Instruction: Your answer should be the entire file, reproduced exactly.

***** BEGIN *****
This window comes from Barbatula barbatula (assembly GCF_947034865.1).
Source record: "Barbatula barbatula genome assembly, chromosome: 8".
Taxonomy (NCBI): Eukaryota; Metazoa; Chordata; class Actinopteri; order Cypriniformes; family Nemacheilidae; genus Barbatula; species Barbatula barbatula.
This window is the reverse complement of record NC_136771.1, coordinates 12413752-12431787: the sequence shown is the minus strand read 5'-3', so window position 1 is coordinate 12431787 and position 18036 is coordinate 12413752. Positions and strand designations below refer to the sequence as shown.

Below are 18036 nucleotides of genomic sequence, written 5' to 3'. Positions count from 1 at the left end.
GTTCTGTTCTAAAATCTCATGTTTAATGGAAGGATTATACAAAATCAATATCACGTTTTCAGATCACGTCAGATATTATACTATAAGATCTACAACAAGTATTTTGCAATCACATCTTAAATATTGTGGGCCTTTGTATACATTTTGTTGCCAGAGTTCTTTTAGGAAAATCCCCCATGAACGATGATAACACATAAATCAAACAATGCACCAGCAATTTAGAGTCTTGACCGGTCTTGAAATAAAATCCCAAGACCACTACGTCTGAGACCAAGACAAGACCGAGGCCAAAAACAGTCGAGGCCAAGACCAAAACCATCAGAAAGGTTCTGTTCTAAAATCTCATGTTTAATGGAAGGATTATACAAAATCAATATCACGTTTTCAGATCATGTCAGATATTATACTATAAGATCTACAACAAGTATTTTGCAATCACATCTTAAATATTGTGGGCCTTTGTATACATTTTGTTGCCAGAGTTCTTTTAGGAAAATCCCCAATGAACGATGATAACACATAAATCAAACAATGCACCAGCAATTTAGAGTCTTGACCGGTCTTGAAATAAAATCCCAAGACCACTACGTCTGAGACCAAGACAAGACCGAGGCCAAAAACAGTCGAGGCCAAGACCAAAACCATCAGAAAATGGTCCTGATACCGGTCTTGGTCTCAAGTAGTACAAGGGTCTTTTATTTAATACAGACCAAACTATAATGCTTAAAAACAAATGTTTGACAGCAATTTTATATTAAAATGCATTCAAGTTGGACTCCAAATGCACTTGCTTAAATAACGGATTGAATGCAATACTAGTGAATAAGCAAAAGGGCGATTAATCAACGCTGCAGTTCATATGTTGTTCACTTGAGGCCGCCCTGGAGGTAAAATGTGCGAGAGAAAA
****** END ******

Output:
This window comes from Barbatula barbatula (assembly GCF_947034865.1).
Source record: "Barbatula barbatula genome assembly, chromosome: 8".
Taxonomy (NCBI): Eukaryota; Metazoa; Chordata; class Actinopteri; order Cypriniformes; family Nemacheilidae; genus Barbatula; species Barbatula barbatula.
This window is the reverse complement of record NC_136771.1, coordinates 12413752-12431787: the sequence shown is the minus strand read 5'-3', so window position 1 is coordinate 12431787 and position 18036 is coordinate 12413752. Positions and strand designations below refer to the sequence as shown.

Below are 18036 nucleotides of genomic sequence, written 5' to 3'. Positions count from 1 at the left end.
GTTCTGTTCTAAAATCTCATGTTTAATGGAAGGATTATACAAAATCAATATCACGTTTTCAGATCACGTCAGATATTATACTATAAGATCTACAACAAGTATTTTGCAATCACATCTTAAATATTGTGGGCCTTTGTATACATTTTGTTGCCAGAGTTCTTTTAGGAAAATCCCCCATGAACGATGATAACACATAAATCAAACAATGCACCAGCAATTTAGAGTCTTGACCGGTCTTGAAATAAAATCCCAAGACCACTACGTCTGAGACCAAGACAAGACCGAGGCCAAAAACAGTCGAGGCCAAGACCAAAACCATCAGAAAGGTTCTGTTCTAAAATCTCATGTTTAATGGAAGGATTATACAAAATCAATATCACGTTTTCAGATCATGTCAGATATTATACTATAAGATCTACAACAAGTATTTTGCAATCACATCTTAAATATTGTGGGCCTTTGTATACATTTTGTTGCCAGAGTTCTTTTAGGAAAATCCCCAATGAACGATGATAACACATAAATCAAACAATGCACCAGCAATTTAGAGTCTTGACCGGTCTTGAAATAAAATCCCAAGACCACTACGTCTGAGACCAAGACAAGACCGAGGCCAAAAACAGTCGAGGCCAAGACCAAAACCATCAGAAAATGGTCCTGATACCGGTCTTGGTCTCAAGTAGTACAAGGGTCTTTTATTTAATACAGACCAAACTATAATGCTTAAAAACAAATGTTTGACAGCAATTTTATATTAAAATGCATTCAAGTTGGACTCCAAATGCACTTGCTTAAATAACGGATTGAATGCAATACTAGTGAATAAGCAAAAGGGCGATTAATCAACGCTGCAGTTCATATGTTGTTCACTTGAGGCCGCCCTGGAGGTAAAATGTGCGAGAGAAAA